Scottish National Dictionary (1700–)

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BUN, BUND, BOUN', ppl.adj.1 Sc. forms of Eng. bound, pa.p. of bind. Phrs. and combs. peculiar to Sc. are illustrated below. [bʌn(d), bun]

1. Phrs.: (1) a bun(d) sack (and set by), “a person of either sex who is engaged, or under a promise of marriage; a low phrase, and only borrowed from the idea of a sack being bound and tied up” (Sc. 1825 Jam.2, s.v. bund-sack; Bch. 1928 (per Abd.15)); (2) a bun' shafe, idem; also — sheff (Bch. 1928 (per Abd.15)). (2) Abd. 1923 P. Giles in Bnffsh. Jnl. (8 May) 10; Abd.22 1937:
“She's a bun' shafe” or “she's a well-wyed seck an' laid by” are two expressions for a young woman engaged to be married.

2. Combs.: (1) bun bed, boun' —, a box-bed, from the fact of the panels being “bound” or beaded (Bnff.2, Abd.19, Ags.1, Fif.10 1937). Also bun-in bed (Bnff.2 1937) [bʌn′ɪn — ]; (2) bun breest, — breisht, a box-bed having a cupboard or cupboards with panelled doors at the end of it (Bnff.2, Abd.9 1937); (3) bun' door, (a) a door with beading and panels, as opposed to one which is plain; (b) “a mortised and tenoned door (not necessarily panelled), as distinguished from a batten door made with bars on the back, perhaps from the fact of the panels or cleading being ‘bound' in by the stiles, etc.” (Kcb.9 1937). (1) Abd.(D) 1871 W. Alexander Johnny Gibb iii.:
[He] opened the doors of the “bun” bed in which Johnny Gibb's servant-maid slept.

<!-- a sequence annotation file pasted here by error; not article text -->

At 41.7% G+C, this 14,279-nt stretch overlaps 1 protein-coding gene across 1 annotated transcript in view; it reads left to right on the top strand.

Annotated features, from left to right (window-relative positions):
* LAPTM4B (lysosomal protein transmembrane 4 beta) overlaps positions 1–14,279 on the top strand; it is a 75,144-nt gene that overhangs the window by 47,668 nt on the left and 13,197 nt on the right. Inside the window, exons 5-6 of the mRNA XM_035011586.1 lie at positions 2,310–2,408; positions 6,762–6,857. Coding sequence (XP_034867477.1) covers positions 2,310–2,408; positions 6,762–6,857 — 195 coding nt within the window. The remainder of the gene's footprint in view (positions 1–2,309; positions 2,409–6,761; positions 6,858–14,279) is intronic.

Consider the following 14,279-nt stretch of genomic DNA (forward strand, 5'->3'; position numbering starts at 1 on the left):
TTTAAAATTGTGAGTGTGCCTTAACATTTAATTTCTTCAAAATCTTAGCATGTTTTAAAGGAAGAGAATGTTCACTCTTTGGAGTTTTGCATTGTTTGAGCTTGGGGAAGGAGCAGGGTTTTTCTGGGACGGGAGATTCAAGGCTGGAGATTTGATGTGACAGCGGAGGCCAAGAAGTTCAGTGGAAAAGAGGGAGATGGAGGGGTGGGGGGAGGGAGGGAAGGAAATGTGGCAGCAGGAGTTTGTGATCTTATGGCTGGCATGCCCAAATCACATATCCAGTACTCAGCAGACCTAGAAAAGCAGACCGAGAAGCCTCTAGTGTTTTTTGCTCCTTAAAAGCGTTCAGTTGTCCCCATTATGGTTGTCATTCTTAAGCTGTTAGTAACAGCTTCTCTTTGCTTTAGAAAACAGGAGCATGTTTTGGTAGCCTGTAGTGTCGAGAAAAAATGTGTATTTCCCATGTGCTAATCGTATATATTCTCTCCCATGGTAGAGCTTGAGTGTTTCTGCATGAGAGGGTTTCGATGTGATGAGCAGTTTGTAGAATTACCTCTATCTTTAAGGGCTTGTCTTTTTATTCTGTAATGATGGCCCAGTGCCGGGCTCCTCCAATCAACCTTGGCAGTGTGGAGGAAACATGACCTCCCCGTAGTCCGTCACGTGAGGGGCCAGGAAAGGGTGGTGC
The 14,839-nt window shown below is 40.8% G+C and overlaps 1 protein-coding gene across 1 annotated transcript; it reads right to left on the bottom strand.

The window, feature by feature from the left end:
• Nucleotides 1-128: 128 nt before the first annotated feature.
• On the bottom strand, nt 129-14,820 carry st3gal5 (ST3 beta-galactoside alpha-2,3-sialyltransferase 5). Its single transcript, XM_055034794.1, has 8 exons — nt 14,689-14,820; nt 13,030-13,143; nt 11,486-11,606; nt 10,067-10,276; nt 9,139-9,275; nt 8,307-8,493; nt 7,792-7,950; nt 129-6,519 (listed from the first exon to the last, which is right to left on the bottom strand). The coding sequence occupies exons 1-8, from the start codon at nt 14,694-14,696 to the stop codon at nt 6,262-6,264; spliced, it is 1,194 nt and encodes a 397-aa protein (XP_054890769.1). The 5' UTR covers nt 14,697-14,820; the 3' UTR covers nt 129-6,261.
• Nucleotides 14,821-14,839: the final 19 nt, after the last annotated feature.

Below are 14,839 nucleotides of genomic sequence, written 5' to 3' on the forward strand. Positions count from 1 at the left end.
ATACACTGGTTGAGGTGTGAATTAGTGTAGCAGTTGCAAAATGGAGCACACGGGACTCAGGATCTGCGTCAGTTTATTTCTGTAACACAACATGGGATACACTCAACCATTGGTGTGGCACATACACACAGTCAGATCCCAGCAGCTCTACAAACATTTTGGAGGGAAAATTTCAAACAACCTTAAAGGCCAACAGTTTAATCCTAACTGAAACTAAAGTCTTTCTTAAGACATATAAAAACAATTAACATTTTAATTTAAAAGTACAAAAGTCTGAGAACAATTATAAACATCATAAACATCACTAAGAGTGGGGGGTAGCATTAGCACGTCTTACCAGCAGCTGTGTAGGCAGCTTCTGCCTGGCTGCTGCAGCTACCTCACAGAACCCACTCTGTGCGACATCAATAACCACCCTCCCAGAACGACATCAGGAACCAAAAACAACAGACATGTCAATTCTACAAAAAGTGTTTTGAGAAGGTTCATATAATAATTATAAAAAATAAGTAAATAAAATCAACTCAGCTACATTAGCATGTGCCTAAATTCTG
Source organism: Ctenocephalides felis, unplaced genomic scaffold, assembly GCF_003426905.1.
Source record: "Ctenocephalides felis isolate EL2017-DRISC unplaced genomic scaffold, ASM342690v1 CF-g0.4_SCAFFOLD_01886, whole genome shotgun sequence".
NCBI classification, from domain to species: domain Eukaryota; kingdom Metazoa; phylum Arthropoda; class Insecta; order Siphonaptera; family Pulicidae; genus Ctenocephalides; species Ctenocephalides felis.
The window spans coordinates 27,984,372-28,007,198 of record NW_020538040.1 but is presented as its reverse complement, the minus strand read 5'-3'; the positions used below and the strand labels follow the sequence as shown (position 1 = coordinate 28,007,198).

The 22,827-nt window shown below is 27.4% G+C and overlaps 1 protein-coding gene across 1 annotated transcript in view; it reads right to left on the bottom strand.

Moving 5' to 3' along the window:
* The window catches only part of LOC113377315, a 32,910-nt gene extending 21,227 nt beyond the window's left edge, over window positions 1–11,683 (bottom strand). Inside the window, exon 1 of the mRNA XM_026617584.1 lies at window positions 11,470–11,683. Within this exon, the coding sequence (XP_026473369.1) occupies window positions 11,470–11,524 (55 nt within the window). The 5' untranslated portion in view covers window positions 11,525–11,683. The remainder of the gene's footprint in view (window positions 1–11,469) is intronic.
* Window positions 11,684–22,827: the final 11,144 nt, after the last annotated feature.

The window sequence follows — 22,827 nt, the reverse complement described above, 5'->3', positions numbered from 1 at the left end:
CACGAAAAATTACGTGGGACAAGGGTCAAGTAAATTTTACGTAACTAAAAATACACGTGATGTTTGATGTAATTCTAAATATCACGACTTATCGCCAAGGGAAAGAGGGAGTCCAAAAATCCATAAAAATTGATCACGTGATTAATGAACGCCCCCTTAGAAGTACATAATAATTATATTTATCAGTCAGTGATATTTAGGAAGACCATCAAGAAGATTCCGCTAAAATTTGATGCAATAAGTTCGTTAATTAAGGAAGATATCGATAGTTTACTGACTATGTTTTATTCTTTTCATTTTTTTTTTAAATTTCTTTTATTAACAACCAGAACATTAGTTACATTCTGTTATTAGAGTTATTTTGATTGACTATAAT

Abd.(D) 1877 W. Alexander North. Rural Life in 18th Cent. xxii.:
To put him out of harm's way . . . he was set up on the top of the “boun' bed,” with a blazing “fir” in his hand, to give light for the operations about to commence on the floor below him.
Bch. 1929 W. Littlejohn Bch. Cottar Stories iii.:
Both rooms had “bun-in beds,” a “deece,” with dresser and rack for the dishes.
Ags. 1889 Brechin Advertiser (15 Jan.) 3/5:
[It] was resting on two chairs in front of the wooden bedstead — an auld bun' bed.
(2) ne.Sc. 1874 W. Gregor Echo of Olden Time 18:
It contained a few chairs and a table, an eight-day clock, a chest of drawers, a looking-glass, and a bun breest, that is, a wooden bed, and a cupboard or two with panelled doors.
Abd.13 1910:
There was always a press or wardrobe fitted in at the end of the bed and it too had panelled doors and the whole was called a “bun breest.”
Abd.1 1929:
She got a new bun' breisht intae the but en', and she cast mony a prood look at it an' rubbit it up ilka Setterday.
(3) (a) Lnk.3 1937:
There's nae less than seven bun' doors in the hoose!

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"Bun ppl. adj.1". Dictionary of the Scots Language. 2004. Scottish Language Dictionaries Ltd. Accessed 20 Jan 2022 <>



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